NZ and the Gallipoli Campaign – The Anzacs…

The Gallipoli campaign

Page 1 – Introduction


The landing at Anzac, April 25, 1915

Each year on Anzac Day, New Zealanders (and Australians) mark the anniversary of the Gallipoli landings of 25 April 1915. On that day, thousands of young men, far from their homes, stormed the beaches on the Gallipoli Peninsula in what is now Turkey.

Key dates

25 April 1915: Gallipoli landings

8 May: NZ troops take part in Second Battle of Krithia

8 August: NZ troops capture Chunuk Bair

15-20 December: Troops evacuated from Anzac area

For eight long months, New Zealand troops, alongside those from Australia, Great Britain and Ireland, France, India, and Newfoundland battled harsh conditions and Ottoman forces desperately fighting to protect their homeland.

By the time the campaign ended, more than 130,000 men had died: at least 87,000 Ottoman soldiers and 44,000 Allied soldiers, including more than 8700 Australians. Among the dead were 2779 New Zealanders, about a sixth of all those who had landed on the peninsula.

In the wider story of the First World War, the Gallipoli campaign made no large mark. The number of dead, although horrific, pales in comparison with the death toll in France and Belgium during the war. However, for New Zealand, along with Australia and Turkey, the Gallipoli campaign is often claimed to have played an important part in fostering a sense of national identity.


Documents show John Key’s personal lawyer successfully lobbied him and Revenue Minister Todd McClay to stop IRD review of Foreign Trust regime, despite IRD concerns Foreign Trusts may hurt NZ’s reputation

Former Revenue Minister Todd McClay talking to journalists in Parliament. He is now Trade Minister.

By Bernard Hickey

Official documents show John Key’s personal lawyer, who runs a Foreign Trust law firm, successfully lobbied Key and Revenue Minister Todd McClay in late 2014 and early 2015 to stop an Inland Revenue Department review of New Zealand’s Foreign Trust rules that the industry thought could shut it down.

The rear-guard action was fought out through a series of emails, letters and meetings between December 2014 and March 2015 between key players in the foreign trust industry, Key, McClay and Commerce Minister Paul Goldsmith. The partially redacted details from those documents were obtained from a series of Official Information Act requests from the Green Party, as published here.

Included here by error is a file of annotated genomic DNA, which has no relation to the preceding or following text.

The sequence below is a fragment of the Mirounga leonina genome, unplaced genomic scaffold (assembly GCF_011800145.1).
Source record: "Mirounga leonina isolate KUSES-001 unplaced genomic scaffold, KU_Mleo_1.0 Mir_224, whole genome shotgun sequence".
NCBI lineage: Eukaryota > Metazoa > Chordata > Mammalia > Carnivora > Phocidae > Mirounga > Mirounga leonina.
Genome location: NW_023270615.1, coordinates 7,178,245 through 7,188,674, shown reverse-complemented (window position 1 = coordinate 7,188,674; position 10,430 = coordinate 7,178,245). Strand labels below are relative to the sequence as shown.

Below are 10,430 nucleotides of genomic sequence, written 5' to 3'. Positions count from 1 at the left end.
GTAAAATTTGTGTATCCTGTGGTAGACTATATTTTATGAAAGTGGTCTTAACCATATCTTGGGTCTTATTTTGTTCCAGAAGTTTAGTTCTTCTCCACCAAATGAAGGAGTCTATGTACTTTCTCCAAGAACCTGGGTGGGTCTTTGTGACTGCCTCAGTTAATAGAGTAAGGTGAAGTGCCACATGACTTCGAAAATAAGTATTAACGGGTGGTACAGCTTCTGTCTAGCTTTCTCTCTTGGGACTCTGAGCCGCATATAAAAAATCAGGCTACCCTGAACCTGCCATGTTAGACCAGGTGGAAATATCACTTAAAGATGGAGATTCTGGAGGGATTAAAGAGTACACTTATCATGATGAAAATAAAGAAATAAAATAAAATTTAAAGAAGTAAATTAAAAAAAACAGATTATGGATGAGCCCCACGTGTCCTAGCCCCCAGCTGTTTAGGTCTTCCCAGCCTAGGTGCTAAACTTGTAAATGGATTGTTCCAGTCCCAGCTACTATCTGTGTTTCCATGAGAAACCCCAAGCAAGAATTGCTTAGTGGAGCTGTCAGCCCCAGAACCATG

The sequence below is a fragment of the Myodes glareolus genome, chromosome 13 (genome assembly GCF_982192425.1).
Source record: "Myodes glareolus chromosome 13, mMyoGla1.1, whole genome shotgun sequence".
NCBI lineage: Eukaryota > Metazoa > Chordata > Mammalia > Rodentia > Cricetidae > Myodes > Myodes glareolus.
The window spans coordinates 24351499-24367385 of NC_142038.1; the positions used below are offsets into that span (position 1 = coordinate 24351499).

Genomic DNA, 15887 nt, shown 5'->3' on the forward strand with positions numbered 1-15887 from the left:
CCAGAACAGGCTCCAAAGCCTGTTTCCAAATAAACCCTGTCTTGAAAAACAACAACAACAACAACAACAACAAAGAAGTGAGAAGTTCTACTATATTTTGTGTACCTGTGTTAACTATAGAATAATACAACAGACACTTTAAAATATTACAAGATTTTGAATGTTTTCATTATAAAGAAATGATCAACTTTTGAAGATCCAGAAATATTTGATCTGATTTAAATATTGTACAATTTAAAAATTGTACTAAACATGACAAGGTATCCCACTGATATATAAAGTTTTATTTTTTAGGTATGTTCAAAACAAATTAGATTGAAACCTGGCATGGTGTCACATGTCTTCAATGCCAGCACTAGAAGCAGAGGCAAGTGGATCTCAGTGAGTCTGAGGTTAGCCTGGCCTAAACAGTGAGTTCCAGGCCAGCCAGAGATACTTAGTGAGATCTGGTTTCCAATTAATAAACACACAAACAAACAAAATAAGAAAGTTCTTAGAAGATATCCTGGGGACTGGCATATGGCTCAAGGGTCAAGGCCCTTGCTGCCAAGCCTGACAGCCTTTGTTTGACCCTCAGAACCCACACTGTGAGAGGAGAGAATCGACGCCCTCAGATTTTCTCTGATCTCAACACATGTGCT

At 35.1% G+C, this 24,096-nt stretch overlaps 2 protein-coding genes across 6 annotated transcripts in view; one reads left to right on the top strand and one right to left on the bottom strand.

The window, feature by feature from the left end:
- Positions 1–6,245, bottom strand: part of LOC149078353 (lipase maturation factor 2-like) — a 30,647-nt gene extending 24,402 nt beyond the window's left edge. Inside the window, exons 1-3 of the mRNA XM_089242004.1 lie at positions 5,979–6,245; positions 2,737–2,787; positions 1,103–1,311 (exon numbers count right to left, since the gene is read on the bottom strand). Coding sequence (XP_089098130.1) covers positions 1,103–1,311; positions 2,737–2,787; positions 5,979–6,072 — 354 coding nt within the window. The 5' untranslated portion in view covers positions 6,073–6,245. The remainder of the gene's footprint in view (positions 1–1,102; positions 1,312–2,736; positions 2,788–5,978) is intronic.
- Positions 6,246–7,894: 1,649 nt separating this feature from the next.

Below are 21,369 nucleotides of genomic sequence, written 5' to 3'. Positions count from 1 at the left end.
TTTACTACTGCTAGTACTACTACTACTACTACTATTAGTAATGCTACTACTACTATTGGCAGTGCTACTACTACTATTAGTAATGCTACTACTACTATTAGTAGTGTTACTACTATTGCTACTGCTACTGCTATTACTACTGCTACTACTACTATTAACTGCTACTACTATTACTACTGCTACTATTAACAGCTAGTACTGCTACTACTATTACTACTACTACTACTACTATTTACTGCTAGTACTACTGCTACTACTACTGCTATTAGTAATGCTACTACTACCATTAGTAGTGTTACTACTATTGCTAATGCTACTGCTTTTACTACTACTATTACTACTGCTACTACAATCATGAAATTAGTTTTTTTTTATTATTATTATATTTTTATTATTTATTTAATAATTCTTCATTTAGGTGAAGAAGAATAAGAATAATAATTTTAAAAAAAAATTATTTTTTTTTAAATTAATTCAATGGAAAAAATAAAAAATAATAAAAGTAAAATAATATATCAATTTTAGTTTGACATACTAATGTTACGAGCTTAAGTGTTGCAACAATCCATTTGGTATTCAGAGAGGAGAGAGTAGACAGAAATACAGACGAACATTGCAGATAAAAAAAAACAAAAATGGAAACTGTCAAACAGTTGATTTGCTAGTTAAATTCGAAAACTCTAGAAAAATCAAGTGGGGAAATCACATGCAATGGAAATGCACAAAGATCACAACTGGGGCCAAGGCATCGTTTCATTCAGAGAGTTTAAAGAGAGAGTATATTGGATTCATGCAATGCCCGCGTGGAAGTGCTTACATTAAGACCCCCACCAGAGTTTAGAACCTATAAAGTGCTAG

The first documents disclosed begin with an email to McClay from Antipodes Trust, which is run by executive director Ken Whitney, who is John Key’s personal lawyer.

The name of the Antipodes Trust correspondent is redacted in the document. has asked Whitney if he wrote the letter, but he has yet to respond. TVNZ has reported Whitney wrote the letter, along with Stuff and NZ Herald.

“I am writing to you on behalf of a group of industry professionals operating in the New Zealand Foreign Trust industry. We are concerned that there appears to be a sudden change of view by the IRD in respect of their previous support for the industry,” Whitney wrote in the email dated December 3, 2014.

This followed the publication of a November 2014 document by the IRD signaling a full review of the Foreign Trust regime, given IRD’s concerns about the impact on New Zealand’s reputation caused by non-disclosure of trusts by ‘rogue’ operators. The issue blew up again earlier this month with the release of the Panama Papers, which showed Panama’s Mossack Fonseca used New Zealand trusts in structuring the affairs of a Mexican property developer and a Maltese politician. The Government initially denied the foreign trust sector needed reviewing, but relented after a week and appointed former PwC tax partner John Shewan to review disclosure.

An industry-penned briefing on the issue that was sent to McClay in December said it was concerned about the review, saying: “It is perplexing that the IRD is now talking about ‘shutting down’ this industry, when it has carried out no investigation of the industry and its benefits to New Zealand, and has not consulted with the service providers, despite many offers from the industry to do so.”

‘John told me this is review will not happen’

Whitney broke through to the Minister’s office by saying he had met personally with Key, who had told him the Government had no plans for a review.

“I have spoken to the Prime Minister about this and he advised that the Government had no current plans to change the status of the foreign trust regime applying in NZ,” Whitney’s letter to McClay said.

“The PM asked me to contact you to arrange a meeting at your convenience with a small group of industry leaders who are keen to engage to explain how the regime works and the benefits of an industry which has been painstakingly built up over the last 25 years or so,” the letter said.

The documents show that McClay then asked IRD officials to be at a meeting on December 18, 2014 he was having with Foreign Trust industry representatives from Antipodes, Cone Marshall, OliverShaw, an unnamed barrister and Anchor Trustees Ltd. The names of those involved have been redacted, although Interest has asked Whitney if he was present. The meeting was held at Antipodes’ offices at Forsyth Tower on Shortland St.